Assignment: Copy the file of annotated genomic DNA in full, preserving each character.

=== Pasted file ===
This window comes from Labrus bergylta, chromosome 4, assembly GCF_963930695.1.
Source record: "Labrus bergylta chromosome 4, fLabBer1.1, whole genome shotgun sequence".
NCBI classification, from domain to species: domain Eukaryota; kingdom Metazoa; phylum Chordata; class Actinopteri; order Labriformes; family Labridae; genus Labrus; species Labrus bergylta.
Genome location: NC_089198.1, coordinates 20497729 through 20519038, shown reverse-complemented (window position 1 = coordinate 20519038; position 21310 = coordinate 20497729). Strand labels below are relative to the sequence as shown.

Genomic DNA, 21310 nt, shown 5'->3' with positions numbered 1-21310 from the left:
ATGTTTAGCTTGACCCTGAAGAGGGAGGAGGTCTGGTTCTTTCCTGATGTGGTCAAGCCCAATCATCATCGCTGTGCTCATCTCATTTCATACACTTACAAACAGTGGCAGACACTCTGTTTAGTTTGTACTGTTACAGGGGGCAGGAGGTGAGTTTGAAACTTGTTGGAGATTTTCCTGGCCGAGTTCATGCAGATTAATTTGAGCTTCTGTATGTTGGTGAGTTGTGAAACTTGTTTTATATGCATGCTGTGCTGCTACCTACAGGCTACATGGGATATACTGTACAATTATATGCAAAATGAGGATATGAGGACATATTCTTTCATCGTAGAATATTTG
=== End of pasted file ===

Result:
This window comes from Labrus bergylta, chromosome 4, assembly GCF_963930695.1.
Source record: "Labrus bergylta chromosome 4, fLabBer1.1, whole genome shotgun sequence".
NCBI classification, from domain to species: domain Eukaryota; kingdom Metazoa; phylum Chordata; class Actinopteri; order Labriformes; family Labridae; genus Labrus; species Labrus bergylta.
Genome location: NC_089198.1, coordinates 20497729 through 20519038, shown reverse-complemented (window position 1 = coordinate 20519038; position 21310 = coordinate 20497729). Strand labels below are relative to the sequence as shown.

Genomic DNA, 21310 nt, shown 5'->3' with positions numbered 1-21310 from the left:
ATGTTTAGCTTGACCCTGAAGAGGGAGGAGGTCTGGTTCTTTCCTGATGTGGTCAAGCCCAATCATCATCGCTGTGCTCATCTCATTTCATACACTTACAAACAGTGGCAGACACTCTGTTTAGTTTGTACTGTTACAGGGGGCAGGAGGTGAGTTTGAAACTTGTTGGAGATTTTCCTGGCCGAGTTCATGCAGATTAATTTGAGCTTCTGTATGTTGGTGAGTTGTGAAACTTGTTTTATATGCATGCTGTGCTGCTACCTACAGGCTACATGGGATATACTGTACAATTATATGCAAAATGAGGATATGAGGACATATTCTTTCATCGTAGAATATTTG